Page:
Truth be told, the Majorelle gardens didn’t blow me away botanically. They were a bit overgrown and with so many succulents, palm trees and bamboo, I felt a little like I was in my backyard in Los Angeles.

I’m totally digging this orange pot

I did, however, fall madly in love with the bold use of color throughout the gardens… specifically  signature Majorelle Blue which looks pretty much perfect in the Moroccan light but I suspect translates a tad garish if taken out of context.

Stripes, sunlight, and Majorelle Bleu in Marrakech

Just google “Majorelle Blue” and you’ll find that Pantone doesn’t make an exact match to the heavy ultramarine shade which is probably more famous than any of the paintings by the French painter and botanical enthusiast. The color is so on trend there has to be a nail polish or three that come pretty close.

Left:  Memorial to Yves Saint Laurent Right: Palm Fronds Galore

The late French fashion designer Yves Saint Laurent and his partner Pierre Bergé bought the gardens in the 80s and saved it from being developed into a mini-mall or something. Now the gardens and Villa Oasis are owned by the pairs charitable foundation– Fondation Pierre Bergé Yves Saint Laurent.

A Splash of Citron works so well in the Moroccan light

While the flora and succulents may be a tad underwhelming compared to Versailles they are still worth a visit. They are an easy to stroll 2 and half acres in size and there is a Berber museum on the grounds. There is also a lovely gift store.. filled with brightly colored and easily packable items (some of them in the signature blue).

The Majorelle Gardens might not be Versailles, but they are worth a visit when in Marrakech

The Jardin Majorelle are open 365 days a year (including Ramadan) but hours vary so check the website before planning your visit .

The Majorelle Gardin (Jardin Majorelle)

Jardin Majorelle
Rue Yves Saint Laurent
Marrakech, Morocco

phone +212 (0)5 24 31 30 47

Email : info@jardinmajorelle.com

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Guest Post: Great Experience Renting a Paris Apartment Using AirBnB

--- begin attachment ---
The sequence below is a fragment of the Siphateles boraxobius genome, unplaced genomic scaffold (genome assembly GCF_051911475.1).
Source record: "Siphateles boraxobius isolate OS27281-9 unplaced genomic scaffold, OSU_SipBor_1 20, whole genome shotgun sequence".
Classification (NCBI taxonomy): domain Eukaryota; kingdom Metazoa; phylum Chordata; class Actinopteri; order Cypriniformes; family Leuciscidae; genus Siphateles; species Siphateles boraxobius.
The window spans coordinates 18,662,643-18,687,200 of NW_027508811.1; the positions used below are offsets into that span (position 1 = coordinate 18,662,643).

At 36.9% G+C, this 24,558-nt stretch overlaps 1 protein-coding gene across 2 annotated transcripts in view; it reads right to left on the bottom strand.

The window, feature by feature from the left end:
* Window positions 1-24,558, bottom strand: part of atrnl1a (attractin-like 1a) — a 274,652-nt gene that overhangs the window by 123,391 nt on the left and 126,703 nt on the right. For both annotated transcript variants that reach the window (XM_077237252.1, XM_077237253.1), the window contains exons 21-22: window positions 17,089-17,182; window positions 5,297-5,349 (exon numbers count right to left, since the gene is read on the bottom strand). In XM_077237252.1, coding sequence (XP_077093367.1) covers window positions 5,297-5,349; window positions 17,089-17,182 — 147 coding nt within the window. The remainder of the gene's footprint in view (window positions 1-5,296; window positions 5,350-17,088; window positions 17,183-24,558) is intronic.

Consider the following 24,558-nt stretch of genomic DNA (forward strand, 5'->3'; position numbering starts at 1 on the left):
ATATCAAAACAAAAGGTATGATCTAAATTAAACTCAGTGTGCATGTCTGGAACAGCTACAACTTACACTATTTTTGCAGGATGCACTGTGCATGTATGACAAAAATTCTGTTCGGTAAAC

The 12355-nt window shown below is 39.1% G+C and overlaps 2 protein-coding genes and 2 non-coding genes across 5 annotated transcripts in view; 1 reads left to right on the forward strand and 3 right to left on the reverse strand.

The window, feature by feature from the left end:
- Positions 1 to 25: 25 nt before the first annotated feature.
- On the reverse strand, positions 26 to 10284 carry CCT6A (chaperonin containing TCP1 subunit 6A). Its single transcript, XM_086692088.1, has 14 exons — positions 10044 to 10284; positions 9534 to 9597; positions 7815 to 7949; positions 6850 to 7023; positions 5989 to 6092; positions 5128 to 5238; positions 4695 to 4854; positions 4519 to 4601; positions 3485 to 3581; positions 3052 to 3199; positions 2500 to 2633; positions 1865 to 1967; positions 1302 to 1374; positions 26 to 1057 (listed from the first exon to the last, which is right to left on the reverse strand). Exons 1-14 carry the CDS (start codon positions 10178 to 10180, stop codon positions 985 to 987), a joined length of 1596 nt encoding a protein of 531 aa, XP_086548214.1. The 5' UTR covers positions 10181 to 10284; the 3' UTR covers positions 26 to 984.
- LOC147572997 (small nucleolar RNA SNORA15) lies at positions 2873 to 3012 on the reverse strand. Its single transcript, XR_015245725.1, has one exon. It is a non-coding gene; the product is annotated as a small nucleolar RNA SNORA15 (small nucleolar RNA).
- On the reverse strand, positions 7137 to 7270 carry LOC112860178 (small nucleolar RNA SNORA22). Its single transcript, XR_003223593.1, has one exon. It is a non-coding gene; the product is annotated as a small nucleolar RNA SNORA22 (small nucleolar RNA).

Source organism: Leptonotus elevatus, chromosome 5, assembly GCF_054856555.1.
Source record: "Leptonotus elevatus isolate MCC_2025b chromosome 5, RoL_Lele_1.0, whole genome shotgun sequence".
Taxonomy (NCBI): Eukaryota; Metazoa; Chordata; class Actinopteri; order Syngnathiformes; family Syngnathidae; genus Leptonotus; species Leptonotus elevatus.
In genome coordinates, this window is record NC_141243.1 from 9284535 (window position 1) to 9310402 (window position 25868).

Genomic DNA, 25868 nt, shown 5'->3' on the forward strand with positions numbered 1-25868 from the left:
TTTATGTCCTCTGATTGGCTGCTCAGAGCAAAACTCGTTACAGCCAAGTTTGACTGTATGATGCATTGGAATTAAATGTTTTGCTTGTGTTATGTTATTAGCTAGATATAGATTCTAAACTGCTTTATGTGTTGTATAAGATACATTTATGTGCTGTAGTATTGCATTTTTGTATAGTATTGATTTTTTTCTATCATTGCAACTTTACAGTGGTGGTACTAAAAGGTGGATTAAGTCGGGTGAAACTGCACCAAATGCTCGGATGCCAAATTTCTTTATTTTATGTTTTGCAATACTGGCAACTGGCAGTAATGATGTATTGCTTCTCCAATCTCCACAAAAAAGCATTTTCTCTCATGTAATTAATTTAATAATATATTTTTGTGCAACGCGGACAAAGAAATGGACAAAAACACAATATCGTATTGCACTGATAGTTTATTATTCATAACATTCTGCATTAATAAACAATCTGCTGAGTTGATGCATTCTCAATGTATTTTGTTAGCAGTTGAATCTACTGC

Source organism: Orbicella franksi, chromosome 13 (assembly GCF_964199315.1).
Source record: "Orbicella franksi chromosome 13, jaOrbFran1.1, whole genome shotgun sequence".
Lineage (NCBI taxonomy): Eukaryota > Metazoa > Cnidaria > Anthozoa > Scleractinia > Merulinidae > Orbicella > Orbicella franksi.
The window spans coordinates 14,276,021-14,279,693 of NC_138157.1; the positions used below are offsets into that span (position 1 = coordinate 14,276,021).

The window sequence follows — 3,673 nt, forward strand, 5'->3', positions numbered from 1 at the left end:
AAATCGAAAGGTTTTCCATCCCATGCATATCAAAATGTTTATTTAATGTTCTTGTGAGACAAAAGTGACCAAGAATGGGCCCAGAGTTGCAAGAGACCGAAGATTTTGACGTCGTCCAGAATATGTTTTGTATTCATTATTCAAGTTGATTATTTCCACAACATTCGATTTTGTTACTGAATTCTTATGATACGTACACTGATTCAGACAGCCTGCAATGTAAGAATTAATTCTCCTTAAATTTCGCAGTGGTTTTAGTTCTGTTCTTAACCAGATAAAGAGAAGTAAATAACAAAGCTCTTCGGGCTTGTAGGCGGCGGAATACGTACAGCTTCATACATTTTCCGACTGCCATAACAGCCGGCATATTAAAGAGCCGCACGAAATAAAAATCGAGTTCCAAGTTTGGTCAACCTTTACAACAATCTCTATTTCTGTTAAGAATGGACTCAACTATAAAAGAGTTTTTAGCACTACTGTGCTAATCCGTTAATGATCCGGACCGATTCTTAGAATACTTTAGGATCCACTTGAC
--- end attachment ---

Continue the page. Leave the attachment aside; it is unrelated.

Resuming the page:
Editor’s Note: Over the past year I’ve become a fan on AirBnb, the service that allows guest to find rooms and properties in 192 countries. I had a positive experience using them in San Francisco, and my friend, Mike, used them to find an apartment in Paris over the summer. When he sent me a photo of his rental and I noticed a lamp I have in my own living room at home, I asked him to write us his experience as a guest post for the blog. Hope you enjoy the read- Jen

Last year, Jen asked me to write about my experiences traveling to London and Paris with my family – wherein we found accommodations in professionally-managed private and corporate apartments.

This summer, our family returned to Paris for an 11-day visit. Our daughter, now 8 years old, was scheduled for one week of “French camp” at a school in the 16th arrondissement; we wanted to find an apartment within easy commuting distance, but which was also situated in a lively, active neighborhood. These constraints ruled out our preferred Parisian apartment service (Guest Apartment Paris) because the journey from their apartments to the camp would have required 35-40 minutes each morning and afternoon. Conversely, Parisian friends advised against staying close to the school in the 16th, which they deemed too conservative, sleepy and staid.

Detail of a few art pieces in the living room